1. The life of a Queen yellow jacket is quite a routine one that means they live their lives ina straight forward manner which enables them to live a longer life than other yellow jackets
2. Queen Yellow Jackets are the only type of yellow jackets to actually live and survive all the way through winter time as other yellow jackets can not possibly get through this cold period and survive
3. The yellow jacket is a ground nester, usually in abandoned rodent burrows. But other protected cavities, like voids in walls and ceilings of houses, sometimes are selected as nesting sites.
4. Pregnant Queen yellow jackets survive through the winter, but the males will all leave the nest and die. They only use their nest for one season.
5. Queen Yellow jackets will become pregnant before winter time by males who will depart the nest and die off because of the change in season
6. As they enter into spring time, around March and going on to May, they emerge from hibernation and ready for the next phase of their lives
7. Yellow jacket nests in Texas have been unearthed that were over 6 feet across and contained over 1 million cells by yellow jacket extermination experts.
8. Because the queen yellow jacket have been mated by yellow jacket males the pervious year, they will be ready to lay their eggs which will tend to number up to 70 which when hatched will become the worker yellow jackets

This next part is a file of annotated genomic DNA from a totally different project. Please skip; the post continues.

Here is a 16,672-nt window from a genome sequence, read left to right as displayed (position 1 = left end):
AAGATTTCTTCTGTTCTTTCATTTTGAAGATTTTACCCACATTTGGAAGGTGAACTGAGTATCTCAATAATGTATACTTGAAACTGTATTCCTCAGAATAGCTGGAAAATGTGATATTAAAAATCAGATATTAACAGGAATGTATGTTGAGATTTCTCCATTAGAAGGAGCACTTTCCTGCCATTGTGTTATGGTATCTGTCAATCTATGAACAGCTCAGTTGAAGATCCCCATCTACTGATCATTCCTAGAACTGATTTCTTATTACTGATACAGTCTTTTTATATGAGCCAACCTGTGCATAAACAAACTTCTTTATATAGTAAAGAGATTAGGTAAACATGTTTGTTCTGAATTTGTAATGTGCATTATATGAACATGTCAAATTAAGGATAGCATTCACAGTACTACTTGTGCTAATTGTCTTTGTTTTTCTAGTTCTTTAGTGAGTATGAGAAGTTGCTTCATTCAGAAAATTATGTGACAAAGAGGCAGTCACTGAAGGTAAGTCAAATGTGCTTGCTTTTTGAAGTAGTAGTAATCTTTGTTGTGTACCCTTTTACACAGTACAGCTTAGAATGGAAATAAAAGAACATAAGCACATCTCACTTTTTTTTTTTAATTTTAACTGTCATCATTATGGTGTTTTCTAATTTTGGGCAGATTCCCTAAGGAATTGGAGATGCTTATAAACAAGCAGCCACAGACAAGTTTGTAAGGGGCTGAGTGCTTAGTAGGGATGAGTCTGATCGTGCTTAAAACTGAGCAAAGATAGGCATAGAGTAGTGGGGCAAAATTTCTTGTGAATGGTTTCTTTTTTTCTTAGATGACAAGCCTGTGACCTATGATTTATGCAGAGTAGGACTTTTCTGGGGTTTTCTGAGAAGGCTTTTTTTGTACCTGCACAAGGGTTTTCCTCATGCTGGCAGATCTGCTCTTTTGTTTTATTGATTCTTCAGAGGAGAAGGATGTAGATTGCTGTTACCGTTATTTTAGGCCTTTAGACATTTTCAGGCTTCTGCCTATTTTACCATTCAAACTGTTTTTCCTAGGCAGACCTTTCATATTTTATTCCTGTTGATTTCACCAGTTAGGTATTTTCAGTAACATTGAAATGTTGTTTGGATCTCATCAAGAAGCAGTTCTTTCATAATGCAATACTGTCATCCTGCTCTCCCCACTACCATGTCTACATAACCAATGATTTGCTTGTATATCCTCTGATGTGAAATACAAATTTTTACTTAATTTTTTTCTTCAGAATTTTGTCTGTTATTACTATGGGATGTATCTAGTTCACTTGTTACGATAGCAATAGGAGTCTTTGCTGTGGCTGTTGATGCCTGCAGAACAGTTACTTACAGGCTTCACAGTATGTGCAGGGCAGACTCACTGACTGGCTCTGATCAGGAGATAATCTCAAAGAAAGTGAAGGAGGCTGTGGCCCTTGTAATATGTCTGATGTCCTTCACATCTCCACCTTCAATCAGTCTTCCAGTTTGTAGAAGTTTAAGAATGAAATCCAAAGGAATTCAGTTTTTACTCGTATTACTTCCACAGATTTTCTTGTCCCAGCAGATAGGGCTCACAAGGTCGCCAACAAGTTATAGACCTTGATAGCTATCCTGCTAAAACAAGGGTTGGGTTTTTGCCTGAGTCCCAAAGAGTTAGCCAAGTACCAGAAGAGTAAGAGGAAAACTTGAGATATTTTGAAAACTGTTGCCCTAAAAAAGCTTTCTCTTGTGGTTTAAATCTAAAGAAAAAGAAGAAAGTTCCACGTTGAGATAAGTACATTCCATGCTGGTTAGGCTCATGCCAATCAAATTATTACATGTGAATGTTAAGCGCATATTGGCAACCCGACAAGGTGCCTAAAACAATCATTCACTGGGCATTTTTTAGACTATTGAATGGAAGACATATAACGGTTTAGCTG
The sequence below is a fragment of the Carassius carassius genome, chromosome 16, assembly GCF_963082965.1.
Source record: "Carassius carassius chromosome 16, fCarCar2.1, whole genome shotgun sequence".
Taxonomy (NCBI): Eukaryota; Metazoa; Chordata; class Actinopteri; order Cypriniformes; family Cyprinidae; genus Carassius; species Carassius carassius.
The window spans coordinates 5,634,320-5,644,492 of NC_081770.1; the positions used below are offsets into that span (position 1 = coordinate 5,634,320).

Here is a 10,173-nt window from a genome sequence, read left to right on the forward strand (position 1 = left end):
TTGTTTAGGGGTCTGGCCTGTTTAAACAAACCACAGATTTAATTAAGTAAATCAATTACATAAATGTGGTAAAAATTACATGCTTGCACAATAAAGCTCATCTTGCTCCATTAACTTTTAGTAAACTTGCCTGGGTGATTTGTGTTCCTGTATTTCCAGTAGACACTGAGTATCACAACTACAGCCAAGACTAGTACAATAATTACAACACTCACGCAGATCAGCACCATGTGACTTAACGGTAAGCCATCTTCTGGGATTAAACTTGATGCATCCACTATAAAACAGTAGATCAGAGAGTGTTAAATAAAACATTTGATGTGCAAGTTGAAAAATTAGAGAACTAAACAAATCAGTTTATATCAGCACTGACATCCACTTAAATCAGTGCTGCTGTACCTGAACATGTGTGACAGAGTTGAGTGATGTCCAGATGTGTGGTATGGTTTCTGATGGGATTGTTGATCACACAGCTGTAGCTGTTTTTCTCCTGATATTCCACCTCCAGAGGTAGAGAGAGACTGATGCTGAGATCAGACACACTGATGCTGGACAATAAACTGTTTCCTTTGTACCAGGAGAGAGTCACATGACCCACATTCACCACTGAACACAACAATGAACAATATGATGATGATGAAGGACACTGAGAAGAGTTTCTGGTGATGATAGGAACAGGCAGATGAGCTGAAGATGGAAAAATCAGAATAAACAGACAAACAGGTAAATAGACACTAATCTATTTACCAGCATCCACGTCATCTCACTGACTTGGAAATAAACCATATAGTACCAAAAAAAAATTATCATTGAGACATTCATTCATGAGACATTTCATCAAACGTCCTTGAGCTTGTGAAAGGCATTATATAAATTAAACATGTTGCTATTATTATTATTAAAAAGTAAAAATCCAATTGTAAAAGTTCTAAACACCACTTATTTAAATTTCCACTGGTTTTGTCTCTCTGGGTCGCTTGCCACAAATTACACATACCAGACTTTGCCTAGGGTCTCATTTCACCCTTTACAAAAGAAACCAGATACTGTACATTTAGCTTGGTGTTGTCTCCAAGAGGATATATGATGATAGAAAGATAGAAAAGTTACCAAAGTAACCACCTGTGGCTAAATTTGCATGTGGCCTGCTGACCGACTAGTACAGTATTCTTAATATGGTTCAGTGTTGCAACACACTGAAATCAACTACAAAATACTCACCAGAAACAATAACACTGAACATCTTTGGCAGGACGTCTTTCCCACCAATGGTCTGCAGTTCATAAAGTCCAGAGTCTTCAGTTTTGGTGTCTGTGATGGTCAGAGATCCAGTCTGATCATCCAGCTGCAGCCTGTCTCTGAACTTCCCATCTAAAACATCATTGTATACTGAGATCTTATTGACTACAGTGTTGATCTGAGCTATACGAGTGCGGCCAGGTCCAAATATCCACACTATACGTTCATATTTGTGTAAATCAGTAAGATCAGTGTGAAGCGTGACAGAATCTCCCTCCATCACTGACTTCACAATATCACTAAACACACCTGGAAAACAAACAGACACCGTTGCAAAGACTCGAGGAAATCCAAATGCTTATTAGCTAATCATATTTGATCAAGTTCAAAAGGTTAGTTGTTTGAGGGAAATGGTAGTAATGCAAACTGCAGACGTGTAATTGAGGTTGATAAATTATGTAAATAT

9. When the yellow jacket has layed her eggs, she will not leave the nest again until she dies, as the other yellow jackets will take up the work on her behalf leaving her to guard the nest.
10. When a yellow jacket nest is disturbed, defending workers may attack in numbers and inflict enough stings to create a life threatening situation for individuals hypersensitive to the venom making yellow jackets extermination not for the feint-hearted.
11. Yellow jacket colonies can number up to 5000 at one time and you may see these yellow jackets picking up tiny slivers of your deck or fence post which will be turned into the paper to construct their nest.
12. Yellow jacket workers have been known to forage up to 1800 feet from the nest, but their normal foraging range is about 1100 feet.
I love to write informative articles that are helpful